Keywords: What -- Jupiter; What -- Cassini; What -- Io; What -- Moon; What -- Sun; What -- Earth; What -- Ion and Neutral Camera (INCA); What -- Saturn; Where -- Jet Propulsion Laboratory (JPL); Where -- California; Where -- Washington
Downloads: 25
[image]New Horizons at Pluto - NASA/Johns Hopkins University Applied Physics Laboratory/Southwest Research Institute
Artist's concept of the New Horizons spacecraft as it approaches Pluto and its largest moon, Charon, in July 2015. The craft's miniature cameras, radio science experiment, ultraviolet and infrared spectrometers and space plasma experiments will characterize the global geology and geomorphology of Pluto and Charon, map their surface compositions and temperatures, and examine Pluto's atmosphere in detail...
Keywords: What -- New Horizons; What -- Pluto; What -- Moon; What -- Charon; What -- Infrared Spectrometer; What -- Earth
Downloads: 6
[image]Europa Rising - NASA/Johns Hopkins University Applied Physics Laboratory/Southwest Research Institute
New Horizons took this image of the icy moon Europa rising above Jupiter's cloud tops with its Long Range Reconnaissance Imager (LORRI) at 11:48 Universal Time on February 28, 2007, six hours after the spacecraft's closest approach to Jupiter. The picture was one of a handful of the Jupiter system that New Horizons took primarily for artistic, rather than scientific, value. This particular scene was suggested by space enthusiast Richard Hendricks of Austin, Texas, in response to an Internet requ...
Keywords: What -- New Horizons; What -- Moon; What -- Europa; What -- Long Range Reconnaissance Imager; What -- Imager; What -- LORRI; What -- Jupiter; Where -- Austin; Where -- Texas
Downloads: 6
[image]Jupiter Torus Diagram - NASA/JPL/Johns Hopkins University Applied Physics Laboratory
A cut-away schematic of Jupiter's space environment shows magnetically trapped radiation ions (in red), the neutral gas torus of the volcanic moon Io (green) and the newly discovered neutral gas torus of the moon Europa (blue). The white lines represent magnetic field lines. Energetic neutral atoms (ENA) are emitted from the Europa torus regions because of the interaction between the trapped ions and the neutral gases...
Keywords: What -- Moon; What -- Io; What -- Europa; What -- Magnetospheric IMaging Instrument (MIMI); What -- Cassini; What -- Jupiter; Where -- Jet Propulsion Laboratory (JPL); Where -- California; Where -- Washington
Downloads: 26
[image]Birth of an Earth-like Planet - NASA/JPL-Caltech/ C. Lisse (Johns Hopkins University Applied Physics Laboratory)
This artist's conception shows a binary-star, or two-star, system, called HD 113766, where astronomers suspect a rocky Earth-like planet is forming around one of the stars. At approximately 10 to 16 million years old, astronomers suspect this star is at just the right age for forming rocky planets. The system is located approximately 424 light-years away from Earth. The two yellow spots in the image represent the system's two stars...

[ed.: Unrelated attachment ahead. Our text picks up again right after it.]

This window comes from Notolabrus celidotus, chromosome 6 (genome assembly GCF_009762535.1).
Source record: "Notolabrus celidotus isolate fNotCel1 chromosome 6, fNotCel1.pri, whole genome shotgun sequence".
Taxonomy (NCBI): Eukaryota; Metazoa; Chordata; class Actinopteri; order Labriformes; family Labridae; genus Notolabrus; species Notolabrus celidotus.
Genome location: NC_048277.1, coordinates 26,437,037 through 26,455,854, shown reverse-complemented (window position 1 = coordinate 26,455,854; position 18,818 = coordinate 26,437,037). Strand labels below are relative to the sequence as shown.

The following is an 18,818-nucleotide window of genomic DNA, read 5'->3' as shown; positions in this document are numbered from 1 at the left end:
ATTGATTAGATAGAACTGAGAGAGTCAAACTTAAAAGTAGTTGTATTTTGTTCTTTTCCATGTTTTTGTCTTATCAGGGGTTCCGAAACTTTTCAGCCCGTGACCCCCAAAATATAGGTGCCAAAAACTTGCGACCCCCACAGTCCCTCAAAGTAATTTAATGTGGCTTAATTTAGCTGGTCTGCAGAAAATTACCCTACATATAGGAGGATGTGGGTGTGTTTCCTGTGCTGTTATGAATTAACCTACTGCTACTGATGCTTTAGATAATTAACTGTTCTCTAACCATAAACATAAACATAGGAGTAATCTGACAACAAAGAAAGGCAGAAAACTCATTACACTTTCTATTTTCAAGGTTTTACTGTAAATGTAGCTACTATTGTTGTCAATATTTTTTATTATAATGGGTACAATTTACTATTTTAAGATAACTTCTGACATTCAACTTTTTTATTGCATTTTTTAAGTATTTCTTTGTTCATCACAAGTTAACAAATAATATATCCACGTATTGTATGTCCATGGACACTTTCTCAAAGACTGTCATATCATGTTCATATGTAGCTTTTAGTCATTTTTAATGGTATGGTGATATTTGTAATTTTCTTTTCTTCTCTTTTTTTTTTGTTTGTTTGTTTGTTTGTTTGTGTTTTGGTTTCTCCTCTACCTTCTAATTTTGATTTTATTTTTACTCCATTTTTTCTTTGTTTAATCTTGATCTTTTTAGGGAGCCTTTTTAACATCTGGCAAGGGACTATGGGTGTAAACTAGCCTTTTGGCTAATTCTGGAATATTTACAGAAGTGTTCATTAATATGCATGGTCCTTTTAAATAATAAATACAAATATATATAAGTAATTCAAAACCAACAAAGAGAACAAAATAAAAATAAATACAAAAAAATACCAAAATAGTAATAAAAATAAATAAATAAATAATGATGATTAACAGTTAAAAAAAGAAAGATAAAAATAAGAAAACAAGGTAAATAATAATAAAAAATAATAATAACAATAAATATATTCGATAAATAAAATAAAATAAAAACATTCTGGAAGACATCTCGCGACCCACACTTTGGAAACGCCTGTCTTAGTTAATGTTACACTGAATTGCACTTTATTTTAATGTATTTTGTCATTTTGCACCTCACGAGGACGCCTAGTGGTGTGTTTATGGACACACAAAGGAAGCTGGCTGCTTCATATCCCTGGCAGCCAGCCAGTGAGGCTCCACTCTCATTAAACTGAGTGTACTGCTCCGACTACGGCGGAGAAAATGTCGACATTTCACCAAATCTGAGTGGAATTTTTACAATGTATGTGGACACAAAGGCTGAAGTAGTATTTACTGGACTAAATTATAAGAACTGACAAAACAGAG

Keywords: What -- Earth; What -- Mars; What -- Spitzer Space Telescope; What -- COMETS
Downloads: 11
[image]Rachmaninoff on Mercury - NASA/Johns Hopkins University Applied Physics Laboratory/Carnegie Institution of Washington
The International Astronomical Union (IAU) recently approved the name Rachmaninoff for an intriguing double-ring basin on Mercury. This basin, first imaged in its entirety during MESSENGER's third Mercury flyby, was quickly identified as a feature of high scientific interest, because of its fresh appearance, its distinctively colored interior plains, and the extensional troughs on its floor. The basin's name honors the Russian composer, pianist and conductor, Sergei Rachmaninoff (1873-1943)...
Keywords: What -- Mercury; What -- Crater; Where -- Washington
Downloads: 18
[texts]Fire technology abstracts (Volume Vol. 4, No. 6 (Feb.)) - Johns Hopkins University. Applied Physics Laboratory
Vols. for July/Oct. 1976- prepared by the Applied Physics Laboratory, Johns Hopkins University
Downloads: 255
[image]Global Map of Mercury - NASA/Johns Hopkins University Applied Physics Laboratory/Carnegie Institution of Washington/U. S. Geological Survey/Arizona State University
In December 2009, the first high-resolution global map of Mercury was made publicly available. These images are from MESSENGER, a NASA Discovery mission to conduct the first orbital study of the innermost planet, Mercury. Members of the MESSENGER team and experts from the U. S. Geological Survey (USGS) used images from MESSENGER's three Mercury flybys and from the Mariner 10 mission in 1974-75 to create a global mosaic that covers 97.7% of Mercury's surface at a resolution of 500 meters/pixel (0...
Keywords: What -- Mercury; What -- MESSENGER; What -- Mariner 10
Downloads: 85
[texts]Fire technology abstracts / prepared by Applied Physics Laboratory, The Johns Hopkins University - Johns Hopkins University. Applied Physics Laboratory
Vols. for July-Oct. 1976-Jan.-Feb. 1979 were issued by the Dept. of Commerce, National Fire Prevention and Control Administration, Fire Reference Service (July-Oct. 1976 issued under the earlier name of the Service, National Fire Reference Service); Mar.-Apr. 1979- by the Federal Emergency Management Agency, U.S. Fire Administration, Data Dissemination and Use Division, - Informatics General Corporation
Keywords: Fire prevention Abstracts Periodicals
Downloads: 438